Don't misconceive my idea. I'm not launching upon the subject of the fortune which you now possess. Be it ever so large, from my present viewpoint it is not worth talking about. Be it ever so humble, there's no other place for it like home. But I shall reach forward into the unmeasured future and speak con-cerning that Castle in Spain, which you now see in-distinctly.  Let us hope that time may increase its substance, rather than its ethereal nature.

Every young man looks forward to the building of a competence, a comfortable fortune, perhaps even a more ambitions one—I almost said "burdensome one". But looking forward to it does not accomplish its accumulation, nor yet even its beginning. It must lie begun by investment. It is to point out these initial steps that I bend my effort.

Generally speaking, a young man's responsibilities increase more rapidly and become more considerable than his resources. He invests in an education, and given time, this investment returns a substantial in-come upon his capital. But he must have time, in order to do this.

Upon the other hand. with his marriage in early life comes a responsibility which has a perspective of several decades, whether he lives to carry it or not. On this account, a young man should, as soon as it is possible, take out protection by life insurance. I feel that it is not too much to expect him to do this with his very first job after school.

A twenty-payment life policy is probably the most satisfactory in the long run. This should lie supple-mented by more such policies taken out at least every year or two thereafter, until one feels that he has a reasonable sum assured his family in case of his death.

I would not ordinarily advise a man to put all of his early savings into life insurance. It is encourag-ing and gratifying to watch small investments in sound securities or stock, as they grow with increas-ing speed. You will note, however, that I said "grow". seemingly ignoring the possibility of a shrinkage. That is because I had in mind that one's early in-vestments should be of the very soundest kind avail-able.  Leave wildcatting until you have money to burn. Leave stock gambling until you can afford to lose—or longer.
Your first salary check should furnish a bit of re-serve fund for investment. A good figure to assume at first is ten per cent.  Put aside this much for savings.  Do it as regularly as payday, and don't touch it for current expenses. Just because this isn't much, you may feel that it is not worth while. But you may believe me, that this is the way you'll make your start, or it never will lie made. Financial in-dependence is not a matter of chance—it is the result of a plan.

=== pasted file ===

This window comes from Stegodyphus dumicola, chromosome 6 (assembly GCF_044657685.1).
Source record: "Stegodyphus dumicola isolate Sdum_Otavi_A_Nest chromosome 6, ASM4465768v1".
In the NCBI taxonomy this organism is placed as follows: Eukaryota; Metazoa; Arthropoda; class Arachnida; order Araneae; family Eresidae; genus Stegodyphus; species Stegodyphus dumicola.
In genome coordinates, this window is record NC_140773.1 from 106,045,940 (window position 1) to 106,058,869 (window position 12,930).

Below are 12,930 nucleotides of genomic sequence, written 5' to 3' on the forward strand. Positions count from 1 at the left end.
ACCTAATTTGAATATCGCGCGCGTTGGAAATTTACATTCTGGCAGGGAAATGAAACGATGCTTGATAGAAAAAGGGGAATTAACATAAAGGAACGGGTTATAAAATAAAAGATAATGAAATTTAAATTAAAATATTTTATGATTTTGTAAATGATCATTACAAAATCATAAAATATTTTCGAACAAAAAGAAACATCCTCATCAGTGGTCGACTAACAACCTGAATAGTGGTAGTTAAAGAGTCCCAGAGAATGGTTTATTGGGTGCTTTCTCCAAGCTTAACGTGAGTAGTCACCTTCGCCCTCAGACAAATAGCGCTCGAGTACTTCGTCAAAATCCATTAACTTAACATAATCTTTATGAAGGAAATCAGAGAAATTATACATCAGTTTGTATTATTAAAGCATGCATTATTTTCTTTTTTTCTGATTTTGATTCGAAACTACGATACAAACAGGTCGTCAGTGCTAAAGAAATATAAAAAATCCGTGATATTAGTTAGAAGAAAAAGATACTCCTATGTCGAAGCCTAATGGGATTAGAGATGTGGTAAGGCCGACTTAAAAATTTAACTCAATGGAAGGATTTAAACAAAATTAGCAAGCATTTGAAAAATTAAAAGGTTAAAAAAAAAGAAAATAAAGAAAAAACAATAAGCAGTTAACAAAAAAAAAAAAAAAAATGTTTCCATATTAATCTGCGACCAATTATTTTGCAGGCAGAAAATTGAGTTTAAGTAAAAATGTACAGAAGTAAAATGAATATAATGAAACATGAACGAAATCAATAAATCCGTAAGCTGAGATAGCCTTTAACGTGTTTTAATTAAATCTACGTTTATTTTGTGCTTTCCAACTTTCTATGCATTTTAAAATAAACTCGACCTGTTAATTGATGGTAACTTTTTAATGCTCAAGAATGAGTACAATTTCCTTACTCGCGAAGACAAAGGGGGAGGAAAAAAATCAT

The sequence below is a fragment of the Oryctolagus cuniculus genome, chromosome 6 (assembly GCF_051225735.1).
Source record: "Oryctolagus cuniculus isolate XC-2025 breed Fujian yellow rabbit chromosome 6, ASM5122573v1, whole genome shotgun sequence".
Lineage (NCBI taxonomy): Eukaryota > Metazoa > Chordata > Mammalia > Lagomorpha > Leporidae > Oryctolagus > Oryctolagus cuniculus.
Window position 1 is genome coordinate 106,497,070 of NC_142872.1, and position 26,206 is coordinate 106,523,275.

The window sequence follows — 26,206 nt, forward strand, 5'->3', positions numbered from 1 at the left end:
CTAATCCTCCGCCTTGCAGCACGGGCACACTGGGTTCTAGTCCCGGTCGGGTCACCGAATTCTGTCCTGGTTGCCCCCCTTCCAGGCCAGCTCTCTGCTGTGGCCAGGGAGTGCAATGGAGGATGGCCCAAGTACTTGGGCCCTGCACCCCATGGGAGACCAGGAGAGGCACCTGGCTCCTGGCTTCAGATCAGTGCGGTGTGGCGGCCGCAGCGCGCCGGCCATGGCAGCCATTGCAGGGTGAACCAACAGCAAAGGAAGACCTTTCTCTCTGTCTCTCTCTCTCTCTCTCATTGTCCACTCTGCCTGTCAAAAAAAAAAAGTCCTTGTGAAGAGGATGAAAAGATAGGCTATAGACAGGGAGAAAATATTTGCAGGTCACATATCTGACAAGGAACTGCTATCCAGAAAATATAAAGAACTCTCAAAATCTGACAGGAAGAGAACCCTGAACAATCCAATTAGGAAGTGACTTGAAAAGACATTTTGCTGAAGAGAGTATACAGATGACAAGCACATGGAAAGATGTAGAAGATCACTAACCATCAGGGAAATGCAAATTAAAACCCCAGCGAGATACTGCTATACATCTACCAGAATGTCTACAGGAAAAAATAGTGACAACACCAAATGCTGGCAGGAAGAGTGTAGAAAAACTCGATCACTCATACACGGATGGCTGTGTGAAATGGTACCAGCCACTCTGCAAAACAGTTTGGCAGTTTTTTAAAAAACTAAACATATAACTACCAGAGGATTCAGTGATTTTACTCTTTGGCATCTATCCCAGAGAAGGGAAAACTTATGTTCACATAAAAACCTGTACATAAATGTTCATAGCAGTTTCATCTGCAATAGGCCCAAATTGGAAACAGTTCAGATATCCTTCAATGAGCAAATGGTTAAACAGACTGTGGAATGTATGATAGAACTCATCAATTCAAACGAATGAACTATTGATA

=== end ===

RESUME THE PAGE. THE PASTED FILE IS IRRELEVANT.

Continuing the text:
Now, how put this money to work?

I point to savings bank accounts, building and loan certificates, bonds, standard stocks.  Remember that security of investment cannot be over-emphasized.

There are many concerns, both local and otherwise, which operate under euphonious, persuasive names,— Investment Company, [--and Company, Security, etc.— where, upon emergency, your money may not be easily or wholly returnable to you.  Look fully into the agreement you are asked to make, and if in doubt consult someone who may be expected to know.

Nearly all cities have building and loan associations, where nominal monthly deposits are received over a term of years, accumulating in paid up certificates which may lie cashed as desired. Deposits of this nature are made at a fixed rate for perhaps 100 months, resulting in a sum approximately one and one half times the total of the deposits. Thus, on monthly deposits of about six or seven dollars, a total of one thousand dollars will develop.

Bonds may be bought quite readily of local banks or trust companies. In general, an initial deposit of about 10% of the purchase price is required, after which the monthly payments of the same amount early complete the purchase. The very highest grades of bonds are available in sizes as small as $100. You need not feet at all backward about starting these small accounts, because financial houses have pre-pared these securities for just such investors as you.

Stocks present a more questionable type of invest-ment, as they are subject to greater market fluctua-tions than are bonds. It is doubtful if one's early investments should be made in stocks, unless made under the most reliable advice of your disinterested banker, and even then as a permanent investment, to lie held indefinitely. They, too, may be secured on the partial payment plan.

In order to secure the most rapid returns upon one's investments, he should establish a plan whereby the income from those in vestments may be used to make new purchases rather than turned into his cur-rent expense fund. This is a vital difference, as may be quickly shown in considering the difference be-tween simple interest and compound interest.

Assuming a 5% interest rate, it will take 20 years for the interest to equal the principal. By compounding annually, the same result is attained in less than 14.5 years. If the interest rates are 6%, the times involved become 16.67 years and 11.9 years respectively.

Remember, a brick wall is not laid by dumping bricks upon it by the carload. But one brick at a time may account for a pretty big wall.